Never knew i had it

Discussion in 'The Bike Cafe' started by Chuckabutty, Jul 25, 2018.

  1. Chuckabutty

    Chuckabutty Active Member

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    Been riding a Specialized Fatboy since I bought it new about twenty months ago. Put about five thousand miles on it, and the only problem I'd had with it, was when the BB cartridge decided to start squealing ten miles from home. I think the Shimano factory ran out of grease when it was being assembled, I removed the cartridge and the seals, and stuffed bearing grease into it with my fingers. 3,000 more miles on it and no more squealing. But that's beside the point.

    Apart from regular chain service every hundred miles, I've haven't had to do much to it. Yesterday, the chain kept jumping from one cog to another in the higher ranges, and adjusting the top end barrel adjuster on the fly, didn't make it any better.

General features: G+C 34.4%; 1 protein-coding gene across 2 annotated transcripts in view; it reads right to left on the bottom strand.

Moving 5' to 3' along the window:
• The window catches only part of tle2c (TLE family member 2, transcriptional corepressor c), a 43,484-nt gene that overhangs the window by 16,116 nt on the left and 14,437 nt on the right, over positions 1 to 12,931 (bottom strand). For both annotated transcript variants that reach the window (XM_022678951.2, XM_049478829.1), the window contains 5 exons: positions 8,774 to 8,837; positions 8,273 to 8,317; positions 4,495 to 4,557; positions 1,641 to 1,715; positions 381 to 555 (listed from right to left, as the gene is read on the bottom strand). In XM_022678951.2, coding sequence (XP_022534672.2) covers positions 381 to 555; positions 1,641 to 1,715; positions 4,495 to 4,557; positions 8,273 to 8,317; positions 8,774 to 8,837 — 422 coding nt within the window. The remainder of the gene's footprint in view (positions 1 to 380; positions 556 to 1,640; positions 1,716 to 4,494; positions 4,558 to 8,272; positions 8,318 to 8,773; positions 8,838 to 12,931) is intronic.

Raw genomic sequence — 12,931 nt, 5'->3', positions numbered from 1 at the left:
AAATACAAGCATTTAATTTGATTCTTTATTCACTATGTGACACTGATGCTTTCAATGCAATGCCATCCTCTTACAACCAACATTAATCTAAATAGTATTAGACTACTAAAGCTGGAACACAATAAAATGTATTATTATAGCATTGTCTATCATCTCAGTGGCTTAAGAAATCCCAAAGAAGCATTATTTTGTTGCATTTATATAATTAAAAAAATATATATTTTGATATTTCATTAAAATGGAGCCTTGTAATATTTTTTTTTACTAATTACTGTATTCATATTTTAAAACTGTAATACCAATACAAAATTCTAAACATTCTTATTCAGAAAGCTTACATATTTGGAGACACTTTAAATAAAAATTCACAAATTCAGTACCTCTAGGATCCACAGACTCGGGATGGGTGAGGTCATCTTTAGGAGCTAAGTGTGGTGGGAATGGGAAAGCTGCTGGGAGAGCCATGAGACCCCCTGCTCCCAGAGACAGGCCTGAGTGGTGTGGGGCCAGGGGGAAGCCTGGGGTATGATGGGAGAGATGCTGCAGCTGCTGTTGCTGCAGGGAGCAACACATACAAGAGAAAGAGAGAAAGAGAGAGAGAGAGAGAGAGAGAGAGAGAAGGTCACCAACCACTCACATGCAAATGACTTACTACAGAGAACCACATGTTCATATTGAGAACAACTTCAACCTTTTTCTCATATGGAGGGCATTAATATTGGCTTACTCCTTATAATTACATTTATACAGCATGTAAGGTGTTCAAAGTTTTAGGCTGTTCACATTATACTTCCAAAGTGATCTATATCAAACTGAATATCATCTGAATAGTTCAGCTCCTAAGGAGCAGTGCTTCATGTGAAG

Got it up on the stand, this morning, tightened the cable and noticed that the chain was on the ninth (smallest) sprocket. Clicked the shift lever but it wouldn't go onto the tenth sprocket. A simple adjustment took care of that. So I've not been aware that I wasn't using the highest gear. The next gear up was really enough, getting me up to 20 mph, and I'm not sure I'll ever use that tenth sprocket.

    I don't know who was responsible for not setting it up right, whether the factory or the bike shop. Being that I've had four botched jobs from the same bike shop, I now do all my own wrenching, and that includes wheel truing and spoke tensioning (on another bike).
     
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  2. Froze

    Froze Well-Known Member